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Inflation/Rate Hike Probabilities Were Never High To Begin With, And Now, Despite CPI & Labor Shortage, They Are Even Less

It wasn’t all that long ago when the media began to fill itself up with one story after another about how huge looming inflationary pressures were causing the entire “market” to rethink its lengthy and determined anti-reflationary stance. Back in…

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It wasn’t all that long ago when the media began to fill itself up with one story after another about how huge looming inflationary pressures were causing the entire “market” to rethink its lengthy and determined anti-reflationary stance. Back in March, for instance, S&P had joined this chorus by zeroing in on eurodollar futures, of all instruments, and coming back with premature rate hikes out of them.

Recent trading in the Eurodollar and Fed Funds futures markets, which both track short-term interest rate expectations, along with a run-up in the five-year Treasury note yield, show that investors believe rising inflation during the post-pandemic economic recovery will trigger the Fed to prematurely abandon its policy of keeping rates at or near 0%.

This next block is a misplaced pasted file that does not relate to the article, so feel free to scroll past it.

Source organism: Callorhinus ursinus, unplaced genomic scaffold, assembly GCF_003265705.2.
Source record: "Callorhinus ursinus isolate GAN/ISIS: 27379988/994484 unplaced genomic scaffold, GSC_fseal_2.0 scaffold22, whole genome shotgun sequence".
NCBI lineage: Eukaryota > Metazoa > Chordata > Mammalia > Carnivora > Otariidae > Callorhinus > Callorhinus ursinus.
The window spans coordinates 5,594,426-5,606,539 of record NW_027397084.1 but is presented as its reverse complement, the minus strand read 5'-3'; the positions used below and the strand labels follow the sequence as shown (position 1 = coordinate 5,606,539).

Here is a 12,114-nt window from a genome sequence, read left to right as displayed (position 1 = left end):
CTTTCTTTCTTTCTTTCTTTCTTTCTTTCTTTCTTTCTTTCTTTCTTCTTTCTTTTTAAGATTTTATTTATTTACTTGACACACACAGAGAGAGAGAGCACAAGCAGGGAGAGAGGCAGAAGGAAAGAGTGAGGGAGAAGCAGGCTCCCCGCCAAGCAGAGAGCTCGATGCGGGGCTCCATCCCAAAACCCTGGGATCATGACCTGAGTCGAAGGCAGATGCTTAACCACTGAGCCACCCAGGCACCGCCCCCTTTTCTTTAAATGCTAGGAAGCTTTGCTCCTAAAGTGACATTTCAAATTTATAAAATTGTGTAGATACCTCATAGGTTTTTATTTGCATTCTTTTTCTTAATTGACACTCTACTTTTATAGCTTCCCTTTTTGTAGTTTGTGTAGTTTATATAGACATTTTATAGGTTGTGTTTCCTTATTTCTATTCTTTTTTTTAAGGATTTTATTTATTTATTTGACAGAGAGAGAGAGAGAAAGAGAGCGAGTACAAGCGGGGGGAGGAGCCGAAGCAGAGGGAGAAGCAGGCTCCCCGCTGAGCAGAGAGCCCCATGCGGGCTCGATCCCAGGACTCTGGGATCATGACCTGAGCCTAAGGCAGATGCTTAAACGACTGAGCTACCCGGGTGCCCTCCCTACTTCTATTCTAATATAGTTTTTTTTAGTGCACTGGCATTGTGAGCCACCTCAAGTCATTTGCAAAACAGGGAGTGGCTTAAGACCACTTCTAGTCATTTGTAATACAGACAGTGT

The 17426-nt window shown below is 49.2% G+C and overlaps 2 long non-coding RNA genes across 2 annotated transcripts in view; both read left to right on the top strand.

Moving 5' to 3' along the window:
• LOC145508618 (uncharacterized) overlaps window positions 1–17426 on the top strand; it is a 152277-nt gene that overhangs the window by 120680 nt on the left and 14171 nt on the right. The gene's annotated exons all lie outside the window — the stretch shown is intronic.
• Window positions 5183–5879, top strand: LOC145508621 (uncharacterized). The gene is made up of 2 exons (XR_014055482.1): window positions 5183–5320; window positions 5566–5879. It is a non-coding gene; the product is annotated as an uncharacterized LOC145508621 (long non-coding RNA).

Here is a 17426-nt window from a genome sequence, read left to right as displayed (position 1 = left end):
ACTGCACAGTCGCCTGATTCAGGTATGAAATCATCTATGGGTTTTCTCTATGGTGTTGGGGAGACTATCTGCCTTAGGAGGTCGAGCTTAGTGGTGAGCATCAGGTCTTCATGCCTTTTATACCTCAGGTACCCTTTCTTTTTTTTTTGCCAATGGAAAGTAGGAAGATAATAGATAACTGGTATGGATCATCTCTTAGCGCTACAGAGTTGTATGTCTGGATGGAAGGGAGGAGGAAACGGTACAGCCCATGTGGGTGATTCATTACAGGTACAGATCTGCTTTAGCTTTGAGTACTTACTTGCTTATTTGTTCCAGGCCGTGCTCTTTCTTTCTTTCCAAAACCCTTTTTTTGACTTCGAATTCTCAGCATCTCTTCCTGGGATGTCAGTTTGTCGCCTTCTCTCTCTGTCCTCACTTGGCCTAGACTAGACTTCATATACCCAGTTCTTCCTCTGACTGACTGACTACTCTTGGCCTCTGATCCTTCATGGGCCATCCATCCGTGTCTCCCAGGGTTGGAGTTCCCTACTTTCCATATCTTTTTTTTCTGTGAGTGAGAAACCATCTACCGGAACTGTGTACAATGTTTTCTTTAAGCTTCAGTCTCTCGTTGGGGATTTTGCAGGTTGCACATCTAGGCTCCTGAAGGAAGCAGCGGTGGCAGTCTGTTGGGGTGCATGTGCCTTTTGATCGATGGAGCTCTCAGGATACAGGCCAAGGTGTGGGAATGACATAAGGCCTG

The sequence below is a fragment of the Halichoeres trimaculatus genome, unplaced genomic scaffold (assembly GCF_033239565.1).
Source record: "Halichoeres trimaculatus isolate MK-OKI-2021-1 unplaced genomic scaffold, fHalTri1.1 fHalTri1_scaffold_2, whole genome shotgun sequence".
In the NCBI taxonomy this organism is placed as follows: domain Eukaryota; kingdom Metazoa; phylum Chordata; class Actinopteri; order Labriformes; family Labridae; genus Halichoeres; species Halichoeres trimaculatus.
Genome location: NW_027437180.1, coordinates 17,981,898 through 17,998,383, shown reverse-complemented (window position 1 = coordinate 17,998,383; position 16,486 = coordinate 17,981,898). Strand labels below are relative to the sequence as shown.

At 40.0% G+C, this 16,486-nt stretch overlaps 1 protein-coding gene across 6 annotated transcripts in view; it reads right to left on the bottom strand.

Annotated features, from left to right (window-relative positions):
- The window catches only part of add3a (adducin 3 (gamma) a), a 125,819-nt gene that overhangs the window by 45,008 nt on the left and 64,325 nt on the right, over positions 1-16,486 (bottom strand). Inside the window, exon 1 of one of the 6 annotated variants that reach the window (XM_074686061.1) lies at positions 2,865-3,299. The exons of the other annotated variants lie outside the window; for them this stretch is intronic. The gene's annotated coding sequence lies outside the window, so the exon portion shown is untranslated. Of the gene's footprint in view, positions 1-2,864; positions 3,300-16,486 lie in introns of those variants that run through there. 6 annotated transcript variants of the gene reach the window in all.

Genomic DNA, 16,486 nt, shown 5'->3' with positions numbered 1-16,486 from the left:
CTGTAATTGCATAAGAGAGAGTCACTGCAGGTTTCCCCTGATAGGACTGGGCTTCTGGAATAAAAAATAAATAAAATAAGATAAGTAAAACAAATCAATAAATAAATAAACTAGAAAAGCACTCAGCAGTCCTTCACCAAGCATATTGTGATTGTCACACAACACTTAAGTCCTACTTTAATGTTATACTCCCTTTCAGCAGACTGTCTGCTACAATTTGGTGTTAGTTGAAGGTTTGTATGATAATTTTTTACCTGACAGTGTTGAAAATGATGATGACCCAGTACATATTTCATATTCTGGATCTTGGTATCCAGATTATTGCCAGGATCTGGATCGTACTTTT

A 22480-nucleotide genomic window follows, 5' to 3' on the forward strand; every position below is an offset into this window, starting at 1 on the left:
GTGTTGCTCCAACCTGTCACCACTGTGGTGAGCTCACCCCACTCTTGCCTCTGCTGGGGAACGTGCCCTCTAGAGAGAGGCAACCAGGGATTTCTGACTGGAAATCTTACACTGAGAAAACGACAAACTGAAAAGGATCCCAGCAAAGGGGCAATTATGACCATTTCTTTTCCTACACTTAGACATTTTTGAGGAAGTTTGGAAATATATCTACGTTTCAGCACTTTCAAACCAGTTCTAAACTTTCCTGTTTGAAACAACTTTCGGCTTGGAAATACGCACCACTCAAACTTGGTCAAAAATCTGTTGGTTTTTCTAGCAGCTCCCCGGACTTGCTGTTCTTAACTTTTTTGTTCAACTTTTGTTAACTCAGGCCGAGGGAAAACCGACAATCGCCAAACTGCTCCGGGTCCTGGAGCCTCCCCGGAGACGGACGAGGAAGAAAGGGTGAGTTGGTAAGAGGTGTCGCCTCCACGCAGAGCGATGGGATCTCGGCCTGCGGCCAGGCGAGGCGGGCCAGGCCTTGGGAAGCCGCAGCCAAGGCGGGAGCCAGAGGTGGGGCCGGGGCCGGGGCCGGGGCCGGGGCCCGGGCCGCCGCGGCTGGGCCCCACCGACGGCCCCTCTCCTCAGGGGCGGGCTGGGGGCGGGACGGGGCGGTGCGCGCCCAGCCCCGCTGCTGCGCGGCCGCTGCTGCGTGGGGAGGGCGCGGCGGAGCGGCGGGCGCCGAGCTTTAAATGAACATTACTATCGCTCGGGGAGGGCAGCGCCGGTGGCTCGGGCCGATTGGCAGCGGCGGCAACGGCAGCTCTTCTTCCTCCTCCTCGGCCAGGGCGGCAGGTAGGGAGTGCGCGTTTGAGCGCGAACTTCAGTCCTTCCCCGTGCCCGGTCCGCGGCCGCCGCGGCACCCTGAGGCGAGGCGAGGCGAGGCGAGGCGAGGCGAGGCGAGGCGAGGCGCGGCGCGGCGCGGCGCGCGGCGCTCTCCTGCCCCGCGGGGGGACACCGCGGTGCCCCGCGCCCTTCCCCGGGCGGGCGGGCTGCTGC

No, no, no. This was – and remains – either blatantly false or intentionally obfuscating. Relative changes in curves like eurodollar futures demand accounting for all its dimensions; not just in which direction it might be moving at any time as well as through time, but intensity, too, along with nominal placing.

What the eurodollar futures curve at its lowest point (August 4 last year) had indicated was only trouble in the near-term building up to what was almost certainly a bleak intermediate and even longer-term (if there is much predictive power out past the greens and blues in the golds and purples). Thus, that nearly axis-constrained near-perfectly flat curve steepened somewhat during reflation, especially after early January 2021, to price a couple fewer permanently awful scenarios out of thousands of possible permutations.